Monday, May 14, 2007

Florida panther death points to where we are as a society

By Lexey Swall
Sunday, May 13, 2007

Mark Lotz doesn’t get depressed when he gets a call about a Florida panther being hit by a car. In his 13 years as a panther biologist for the Florida Fish and Wildlife Conservation Commission, he has seen his share of road kill.

But he does think, "Oh boy, not another one."

"It’s sad, especially when it’s a female because they are what’s really important to the population," he says.

Lotz pulls one of those females, a 3-year-old Florida Panther killed by a car Wednesday in Miami-Dade county, from a freezer at the commission office in Naples. He places her into a cooler on the back of his truck so she can be transported to a veterinarian in Gainesville who will perform a necropsy.

The uncollared cat was the eighth panther to be killed by a car this year. In 2006, there were six road kills by May and 11 for the entire year.

"Eight deaths is roughly about average," says Lotz. "We may have multiple deaths in three months and then nothing for seven months."

According to Larry Richardson, a wildlife biologist for the Florida Panther National Wildlife Refuge, it could be a sign that the panther population is growing.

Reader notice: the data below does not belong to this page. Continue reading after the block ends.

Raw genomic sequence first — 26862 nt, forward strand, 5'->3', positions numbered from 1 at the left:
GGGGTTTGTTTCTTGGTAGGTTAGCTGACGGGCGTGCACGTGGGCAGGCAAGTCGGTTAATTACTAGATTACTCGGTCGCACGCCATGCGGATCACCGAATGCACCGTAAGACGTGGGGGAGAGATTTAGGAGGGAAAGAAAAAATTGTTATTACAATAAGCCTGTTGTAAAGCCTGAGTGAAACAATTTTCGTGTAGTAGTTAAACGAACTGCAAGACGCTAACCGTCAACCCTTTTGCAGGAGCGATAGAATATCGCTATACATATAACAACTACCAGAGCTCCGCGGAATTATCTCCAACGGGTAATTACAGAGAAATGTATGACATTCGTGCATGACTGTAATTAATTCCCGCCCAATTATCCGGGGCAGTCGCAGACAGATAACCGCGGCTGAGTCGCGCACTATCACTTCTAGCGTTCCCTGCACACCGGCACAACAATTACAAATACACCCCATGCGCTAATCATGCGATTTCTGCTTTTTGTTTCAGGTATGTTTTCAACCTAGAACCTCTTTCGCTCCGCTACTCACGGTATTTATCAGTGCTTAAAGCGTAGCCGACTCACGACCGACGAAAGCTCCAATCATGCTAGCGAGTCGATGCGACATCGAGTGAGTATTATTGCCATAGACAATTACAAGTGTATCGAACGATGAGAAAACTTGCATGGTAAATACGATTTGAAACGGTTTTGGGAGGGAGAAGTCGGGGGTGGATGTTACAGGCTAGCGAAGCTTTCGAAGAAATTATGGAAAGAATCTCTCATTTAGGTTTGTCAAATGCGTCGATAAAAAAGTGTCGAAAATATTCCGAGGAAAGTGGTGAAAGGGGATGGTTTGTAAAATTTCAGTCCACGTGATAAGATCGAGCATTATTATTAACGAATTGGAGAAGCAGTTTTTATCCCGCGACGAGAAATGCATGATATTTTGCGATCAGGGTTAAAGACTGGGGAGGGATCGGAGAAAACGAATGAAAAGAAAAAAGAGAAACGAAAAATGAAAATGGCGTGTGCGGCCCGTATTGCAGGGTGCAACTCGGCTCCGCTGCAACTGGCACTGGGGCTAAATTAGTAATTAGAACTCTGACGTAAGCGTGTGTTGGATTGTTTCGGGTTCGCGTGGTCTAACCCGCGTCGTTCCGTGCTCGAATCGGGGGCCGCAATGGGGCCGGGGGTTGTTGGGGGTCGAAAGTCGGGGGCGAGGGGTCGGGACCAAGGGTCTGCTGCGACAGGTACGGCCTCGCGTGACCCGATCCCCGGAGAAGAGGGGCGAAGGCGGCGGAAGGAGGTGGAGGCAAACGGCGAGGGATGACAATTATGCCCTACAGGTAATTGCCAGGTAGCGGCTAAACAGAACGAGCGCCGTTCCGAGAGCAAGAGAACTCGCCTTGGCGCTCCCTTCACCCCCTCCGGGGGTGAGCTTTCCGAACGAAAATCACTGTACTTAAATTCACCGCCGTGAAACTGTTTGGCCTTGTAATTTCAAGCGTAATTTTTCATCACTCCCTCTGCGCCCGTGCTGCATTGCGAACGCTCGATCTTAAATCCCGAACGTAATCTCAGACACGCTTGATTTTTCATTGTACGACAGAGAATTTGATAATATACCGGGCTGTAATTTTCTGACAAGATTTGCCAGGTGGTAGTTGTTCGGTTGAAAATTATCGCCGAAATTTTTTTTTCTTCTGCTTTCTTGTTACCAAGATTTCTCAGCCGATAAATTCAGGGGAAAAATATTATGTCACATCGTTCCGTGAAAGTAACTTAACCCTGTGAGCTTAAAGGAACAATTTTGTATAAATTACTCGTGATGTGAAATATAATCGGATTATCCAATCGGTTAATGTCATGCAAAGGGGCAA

"Perhaps we have a growing population of panthers, but also have a growing population of people on the road," says Richardson who has worked as a biologist at the refuge since 1989.

"As the population rises, the probability of greater mortality also rises," he says.

So, is this an indication of a larger panther population? That is the $64,000 question, says Richardson.

"There are more kittens being born than there are panthers dying every year," says Lotz.

There are roughly 80-100 Florida panthers in existence. So far, the Florida Fish and Wildlife Conservation Commission has recorded 26 kittens born this year: 13 males and 13 females.

One death isn’t going to cause the demise of the panther population," says Lotz referring to the panther that was killed on Wednesday. He says that loss of habitat is a greater concern.

"We need to save as much land as we can because habitat destruction is the biggest threat to their survival," he says.

Richardson agrees.

"The death of that panther points to where we are as a society. We are pushing this animal out and we have to decide if that’s OK," Richardson says.

To learn more about the Florida Panther you can visit:

Reach Lexey Swall at our_world_another_one/?

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